Reduction in procurement time with job-order contracting
Cost of 10 retrofits in San Francisco with job-order contracting, versus four with other methods
In 2008, San Francisco was facing a $500 million budget deficit in its general fund, and the city sought to reduce energy use—quickly. That, however, didn’t seem possible. “We were using the design-bid-build method, and it would take us years to implement projects,” says Christine Vance, who was then heading up the city’s General Fund Energy-Efficiency Program. Ultimately, though, the plan was made possible through a process known as job-order contracting.
The concept is simple if you understand the traditional construction process, which involves putting together a bid specification package, advertising the package, reviewing bids, and awarding the job to one lucky firm. The process is a burden on facility owners, especially those who have small construction jobs, such as replacing the roof on a local high school or retrofitting lighting.
Given the size and scope of San Francisco’s energy-efficiency projects, Vance and her team saw the opportunity to apply job-order contracting and consulted with the experts—The Gordian Group, a South Carolina-based construction procurement data and consulting firm whose founder, Harry Mellon, developed the job-order-contracting methodology.
The company maintains a catalog of more than 260,000 construction tasks—from hanging drywall to installing vinyl flooring, each with an accompanying technical specification—and adjusts the cost of all 260,000 tasks based on local materials, equipment, and labor costs. Customers, such as Vance, then run a procurement process, and general contractors bid with their markup, called an adjustment factor, for work over a set period of time. “Essentially, they say, ‘Over the life of the contract, whatever construction job you ask me to do, I will use the cost information in that catalog multiplied by my adjustment factor, and that will be the fixed price,’” says Scott Smith, vice president of sales and marketing for The Gordian Group, who adds that once a contract is in place, the customer can do as many construction projects as it wants, simply issuing a purchase order against the job-order contract for each one. This process reduces the procurement time by almost 80 percent because the customer doesn’t have to go back through the procurement process. “It’s really dramatic,” Vance says. “Like most public agencies, we often struggled doing design-bid-build projects. This is a perfect model for energy-efficiency projects, which involve repairs and replacements.”The methodology can be used for any number of sustainable retrofit projects, such as those the City of San Francisco needed. “Over the four years I was managing the program, we implemented more than $15 million in retrofits in more than 100 facilities, from simple lighting projects all the way to substantial mechanical-system replacements,” Vance says. “It was going to take us a couple of years to do our American Recovery and Reinvestment Act-funded energy-efficiency project under design-bid-build, but with The Gordian Group and job-order contracting, we went from audit to construction on all 10 facilities within four months, finished lighting in seven months, and finished mechanical in 12. Perhaps most notable is the fact that with our $3.6 million budget, we were able to complete retrofits for all 10 facilities; if we’d been using design-bid-build, we could have only afforded the mechanical projects in four of them.”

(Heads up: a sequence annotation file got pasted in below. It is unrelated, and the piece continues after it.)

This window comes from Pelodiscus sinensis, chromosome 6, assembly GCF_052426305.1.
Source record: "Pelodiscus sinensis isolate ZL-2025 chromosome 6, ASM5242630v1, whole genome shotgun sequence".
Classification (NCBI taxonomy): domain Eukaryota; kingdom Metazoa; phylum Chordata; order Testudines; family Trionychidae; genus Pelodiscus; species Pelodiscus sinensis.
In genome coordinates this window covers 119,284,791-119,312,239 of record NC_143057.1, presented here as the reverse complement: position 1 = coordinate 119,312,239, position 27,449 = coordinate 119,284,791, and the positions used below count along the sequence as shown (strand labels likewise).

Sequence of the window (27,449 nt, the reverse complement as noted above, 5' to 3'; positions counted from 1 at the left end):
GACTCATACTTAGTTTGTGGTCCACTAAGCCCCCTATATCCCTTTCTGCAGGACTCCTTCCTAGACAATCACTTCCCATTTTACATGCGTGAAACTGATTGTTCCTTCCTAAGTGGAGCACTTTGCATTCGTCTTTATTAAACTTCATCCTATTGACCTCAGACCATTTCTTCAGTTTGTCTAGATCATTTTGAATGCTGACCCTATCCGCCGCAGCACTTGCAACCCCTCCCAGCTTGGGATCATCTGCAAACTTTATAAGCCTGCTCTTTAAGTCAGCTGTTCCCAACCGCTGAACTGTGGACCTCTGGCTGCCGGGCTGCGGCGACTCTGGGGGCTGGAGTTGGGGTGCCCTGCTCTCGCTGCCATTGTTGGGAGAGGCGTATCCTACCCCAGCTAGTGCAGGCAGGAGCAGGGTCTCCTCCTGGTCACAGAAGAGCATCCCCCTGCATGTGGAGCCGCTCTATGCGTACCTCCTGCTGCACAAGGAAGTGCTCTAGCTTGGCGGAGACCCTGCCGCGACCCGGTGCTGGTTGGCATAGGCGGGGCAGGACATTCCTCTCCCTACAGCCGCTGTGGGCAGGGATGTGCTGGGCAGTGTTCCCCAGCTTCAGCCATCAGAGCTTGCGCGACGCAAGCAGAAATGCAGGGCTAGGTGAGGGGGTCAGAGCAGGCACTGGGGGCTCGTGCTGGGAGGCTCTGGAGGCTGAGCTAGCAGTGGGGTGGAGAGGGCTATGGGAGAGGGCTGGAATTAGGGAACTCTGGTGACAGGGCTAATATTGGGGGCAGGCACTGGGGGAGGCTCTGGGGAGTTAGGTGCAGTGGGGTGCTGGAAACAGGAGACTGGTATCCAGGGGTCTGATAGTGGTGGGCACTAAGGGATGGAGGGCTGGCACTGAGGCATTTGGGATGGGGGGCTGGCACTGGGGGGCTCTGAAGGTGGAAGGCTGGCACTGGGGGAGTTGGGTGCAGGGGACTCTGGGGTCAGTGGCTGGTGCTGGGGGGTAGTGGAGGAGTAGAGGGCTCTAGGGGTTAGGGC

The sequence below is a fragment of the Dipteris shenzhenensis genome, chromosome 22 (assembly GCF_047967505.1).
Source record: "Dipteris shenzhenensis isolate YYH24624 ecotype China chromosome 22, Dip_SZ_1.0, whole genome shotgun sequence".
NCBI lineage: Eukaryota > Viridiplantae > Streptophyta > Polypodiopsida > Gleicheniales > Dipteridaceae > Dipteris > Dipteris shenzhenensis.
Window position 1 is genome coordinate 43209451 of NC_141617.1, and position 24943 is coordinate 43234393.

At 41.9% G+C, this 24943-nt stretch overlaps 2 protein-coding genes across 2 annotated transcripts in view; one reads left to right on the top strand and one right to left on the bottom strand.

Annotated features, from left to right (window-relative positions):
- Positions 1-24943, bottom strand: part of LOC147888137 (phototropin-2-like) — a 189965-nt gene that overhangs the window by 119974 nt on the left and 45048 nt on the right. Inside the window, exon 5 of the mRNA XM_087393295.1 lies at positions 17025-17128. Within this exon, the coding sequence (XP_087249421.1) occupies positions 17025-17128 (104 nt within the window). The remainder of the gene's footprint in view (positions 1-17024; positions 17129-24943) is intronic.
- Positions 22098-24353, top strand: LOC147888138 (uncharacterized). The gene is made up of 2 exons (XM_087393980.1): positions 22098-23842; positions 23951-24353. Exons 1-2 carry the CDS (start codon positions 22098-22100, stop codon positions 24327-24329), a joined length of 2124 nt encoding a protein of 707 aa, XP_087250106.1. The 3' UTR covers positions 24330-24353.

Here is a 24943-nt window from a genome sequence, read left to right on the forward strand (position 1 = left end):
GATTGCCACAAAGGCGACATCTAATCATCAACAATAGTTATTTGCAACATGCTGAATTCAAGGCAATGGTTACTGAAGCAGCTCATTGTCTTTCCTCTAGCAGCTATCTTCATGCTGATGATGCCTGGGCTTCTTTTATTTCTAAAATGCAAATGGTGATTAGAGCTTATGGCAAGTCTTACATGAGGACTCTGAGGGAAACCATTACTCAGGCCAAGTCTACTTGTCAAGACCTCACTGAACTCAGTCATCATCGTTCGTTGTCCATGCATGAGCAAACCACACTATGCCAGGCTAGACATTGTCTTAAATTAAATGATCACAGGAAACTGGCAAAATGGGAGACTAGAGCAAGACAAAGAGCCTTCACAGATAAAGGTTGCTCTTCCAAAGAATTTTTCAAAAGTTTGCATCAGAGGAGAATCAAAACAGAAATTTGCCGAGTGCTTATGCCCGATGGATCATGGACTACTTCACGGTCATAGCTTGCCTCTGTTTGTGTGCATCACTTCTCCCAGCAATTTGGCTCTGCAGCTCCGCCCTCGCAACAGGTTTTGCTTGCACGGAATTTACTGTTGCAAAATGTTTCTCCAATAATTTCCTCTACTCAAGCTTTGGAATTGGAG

The Gordian Group currently is using job-order contracting for sustainable retrofits for major public entities, including the US Postal Service. Between 2009 and 2011, the USPS audited 69 million square feet of its facilities and identified 3 trillion Btus of potential energy reduction that would result in annual energy savings of $188 million. Through job-order contracting, it completed thousands of individual projects, from lighting retrofits to replacement of HVAC controls.
As for Vance, she’s now brought job-order contracting to The Energy Coalition, a nonprofit organization that seeks to bring energy efficiency to public entities in Southern California. “We have 14 lighting and mechanical contractors on board in 12 counties, and systemized procedures for how those teams collaborate with energy engineers to quickly retrofit facilities,” Vance says of the program, which is funded by the California Public Utilities Commission. “Customers get a competitively priced turnkey retrofit solution, and from an industry perspective, the program allows public agencies to go to scale and address issues of not just climate change but upgrading building infrastructure through a regional procurement solution.”